Kids are sleeping too much, showing less motivation, not following through on tasks. Socially, we see them isolating from peers and not cooperating at home (moreso than normal for a teenager). Their mental health is becoming one more thing that is worrying us in our battle against COVID and our struggle with the quarantine.
Mothers with children at home (young or adult) have been on the COVID frontline. They are protecting their family and home from an invisible enemy through diligent effort and hypervigilance, but at a cost.
Mothers have been describing a set of consistent symptoms; I now consider these symptoms as a part of something I am calling “COVID Fatigue”.
“My husband and I really need a date night, but it’s not happening during COVID.”
“The only privacy I get is when I go to the bathroom! It’s impossible to have a private conversation with my partner in this house.”
This blog is geared at helping you think ‘outside of the box’ regarding finding a space for a date night.
“1,000 Soft Touches” involves doing the ‘little things’ for your partner so he/she feels SEEN and HEARD.
As much as people understand the idea, it’s often difficult for people to imagine what would be a ‘soft touch’.
I don’t feel heard in this relationship.” is a frequent complaint that I get when working with couples. Another is, “I don’t want to say anything as it will just make a big argument.”
Can you relate to either of these phrases? If so, it’s understandable you feel apprehensive of having conversations with your partner.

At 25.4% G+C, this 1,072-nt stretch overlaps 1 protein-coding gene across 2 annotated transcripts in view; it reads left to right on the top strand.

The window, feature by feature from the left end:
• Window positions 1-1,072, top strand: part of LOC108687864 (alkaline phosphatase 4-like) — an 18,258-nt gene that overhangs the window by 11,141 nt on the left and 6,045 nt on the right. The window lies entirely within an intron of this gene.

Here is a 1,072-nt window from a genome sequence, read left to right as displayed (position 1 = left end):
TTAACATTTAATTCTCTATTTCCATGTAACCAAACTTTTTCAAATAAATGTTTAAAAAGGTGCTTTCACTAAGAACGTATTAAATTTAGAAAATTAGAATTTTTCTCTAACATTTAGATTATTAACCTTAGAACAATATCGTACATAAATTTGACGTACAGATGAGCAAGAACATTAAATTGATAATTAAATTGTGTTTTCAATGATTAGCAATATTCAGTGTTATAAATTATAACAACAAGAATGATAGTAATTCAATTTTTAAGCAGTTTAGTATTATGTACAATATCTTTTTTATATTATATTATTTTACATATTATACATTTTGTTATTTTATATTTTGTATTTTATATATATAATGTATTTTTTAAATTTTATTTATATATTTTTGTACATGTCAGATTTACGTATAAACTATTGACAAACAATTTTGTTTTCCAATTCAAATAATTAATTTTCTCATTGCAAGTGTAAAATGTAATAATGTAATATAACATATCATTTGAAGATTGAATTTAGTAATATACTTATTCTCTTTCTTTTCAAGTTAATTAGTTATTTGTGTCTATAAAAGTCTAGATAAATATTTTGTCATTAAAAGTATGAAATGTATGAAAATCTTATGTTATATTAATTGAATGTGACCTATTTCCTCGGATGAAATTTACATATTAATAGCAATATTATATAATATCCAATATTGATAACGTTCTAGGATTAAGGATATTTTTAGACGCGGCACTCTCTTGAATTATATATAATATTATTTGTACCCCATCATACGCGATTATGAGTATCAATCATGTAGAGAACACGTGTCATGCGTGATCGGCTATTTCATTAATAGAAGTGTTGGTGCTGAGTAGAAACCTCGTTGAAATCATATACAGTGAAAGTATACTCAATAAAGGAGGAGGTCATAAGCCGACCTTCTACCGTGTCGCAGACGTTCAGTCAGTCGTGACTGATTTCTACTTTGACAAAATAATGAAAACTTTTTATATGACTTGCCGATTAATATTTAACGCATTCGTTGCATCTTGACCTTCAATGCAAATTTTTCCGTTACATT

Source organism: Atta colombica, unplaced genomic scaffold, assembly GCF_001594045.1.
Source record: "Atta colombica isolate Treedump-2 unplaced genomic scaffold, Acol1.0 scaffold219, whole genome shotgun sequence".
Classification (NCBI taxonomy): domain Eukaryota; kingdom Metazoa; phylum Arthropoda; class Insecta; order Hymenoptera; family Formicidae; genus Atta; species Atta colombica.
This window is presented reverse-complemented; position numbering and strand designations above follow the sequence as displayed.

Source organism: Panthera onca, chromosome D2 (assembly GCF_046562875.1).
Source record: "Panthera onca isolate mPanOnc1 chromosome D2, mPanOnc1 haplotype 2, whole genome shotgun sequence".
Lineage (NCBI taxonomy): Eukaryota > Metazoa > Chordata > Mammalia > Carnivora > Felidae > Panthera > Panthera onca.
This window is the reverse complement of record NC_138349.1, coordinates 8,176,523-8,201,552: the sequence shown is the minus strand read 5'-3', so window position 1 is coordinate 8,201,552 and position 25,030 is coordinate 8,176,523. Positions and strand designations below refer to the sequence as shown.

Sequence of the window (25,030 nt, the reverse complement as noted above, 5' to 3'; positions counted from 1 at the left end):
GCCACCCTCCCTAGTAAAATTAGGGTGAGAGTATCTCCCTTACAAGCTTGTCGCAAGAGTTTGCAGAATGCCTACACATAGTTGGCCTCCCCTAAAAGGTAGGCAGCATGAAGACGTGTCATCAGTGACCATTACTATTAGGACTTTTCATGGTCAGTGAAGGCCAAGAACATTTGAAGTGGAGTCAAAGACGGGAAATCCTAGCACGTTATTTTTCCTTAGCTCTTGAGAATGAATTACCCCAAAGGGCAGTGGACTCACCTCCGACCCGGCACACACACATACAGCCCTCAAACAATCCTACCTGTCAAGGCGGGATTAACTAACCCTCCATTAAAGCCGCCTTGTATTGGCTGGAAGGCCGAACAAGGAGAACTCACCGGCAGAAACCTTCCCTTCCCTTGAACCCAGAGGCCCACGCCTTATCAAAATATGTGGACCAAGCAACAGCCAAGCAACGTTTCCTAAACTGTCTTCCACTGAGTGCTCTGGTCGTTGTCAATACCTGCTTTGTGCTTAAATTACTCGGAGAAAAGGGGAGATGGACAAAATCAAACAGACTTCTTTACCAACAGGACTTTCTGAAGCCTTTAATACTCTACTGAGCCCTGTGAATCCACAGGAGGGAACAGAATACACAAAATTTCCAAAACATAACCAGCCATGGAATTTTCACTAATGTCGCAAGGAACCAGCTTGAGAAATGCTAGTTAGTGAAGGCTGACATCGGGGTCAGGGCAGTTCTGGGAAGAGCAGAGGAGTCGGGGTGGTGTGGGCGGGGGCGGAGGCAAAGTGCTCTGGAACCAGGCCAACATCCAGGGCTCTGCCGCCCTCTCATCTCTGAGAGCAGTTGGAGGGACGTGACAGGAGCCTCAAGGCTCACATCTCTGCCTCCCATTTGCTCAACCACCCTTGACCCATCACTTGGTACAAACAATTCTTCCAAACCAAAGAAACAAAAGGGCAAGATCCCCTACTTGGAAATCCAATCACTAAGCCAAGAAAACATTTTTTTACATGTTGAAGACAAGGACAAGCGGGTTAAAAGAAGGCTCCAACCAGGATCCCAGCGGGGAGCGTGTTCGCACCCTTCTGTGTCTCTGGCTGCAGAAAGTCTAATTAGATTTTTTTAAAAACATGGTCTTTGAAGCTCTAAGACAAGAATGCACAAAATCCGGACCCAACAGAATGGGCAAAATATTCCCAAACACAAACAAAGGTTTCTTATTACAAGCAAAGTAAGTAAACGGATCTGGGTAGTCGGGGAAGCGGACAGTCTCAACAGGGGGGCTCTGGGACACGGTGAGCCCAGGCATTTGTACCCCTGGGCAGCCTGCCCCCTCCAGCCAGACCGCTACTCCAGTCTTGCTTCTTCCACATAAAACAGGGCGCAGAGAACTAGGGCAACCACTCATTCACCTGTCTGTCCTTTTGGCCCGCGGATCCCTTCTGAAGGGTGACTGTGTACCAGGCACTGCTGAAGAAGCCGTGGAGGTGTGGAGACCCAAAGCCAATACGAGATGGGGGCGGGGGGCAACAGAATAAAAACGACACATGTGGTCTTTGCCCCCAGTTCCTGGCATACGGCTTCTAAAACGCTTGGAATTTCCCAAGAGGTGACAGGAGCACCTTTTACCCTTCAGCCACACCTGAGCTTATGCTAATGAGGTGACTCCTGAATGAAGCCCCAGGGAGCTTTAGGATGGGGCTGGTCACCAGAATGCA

This exercise is about noticing and acknowledging good things daily to improve your mood. It also focuses on sharing good things we like about our partner to make a positive connection.
Everyone is feeling the impact of the social isolation and logistical complications of self-quarantining. During my online sessions with individuals and couples, I am seeing some coping more successfully than others. Here is a list of the strategies I am seeing the more resilient couples and families use.
Couples have conflicts more frequently during times of transition, such as when getting up in the morning, greeting one another at the end of the day, or getting things ready as kids do evening tasks.
This activity expresses each partner’s priorities quickly and clearly so both partners can work together, prioritizing needs and recognizing the feelings and wants of each other.
“You are doing it again.”
“You are not listening to me.”
Sometimes, you are attempting to express and connect with your partner and stumble into a conflict innocently by the use of ‘you’.
It is a new year and you may have made some New Year’s resolutions. Yay you! One of the first steps towards making a change in your life is envisioning what you want and then setting some goals towards it.
In case you are envisioning an improved relationship this year, I am hoping to give a little guidance.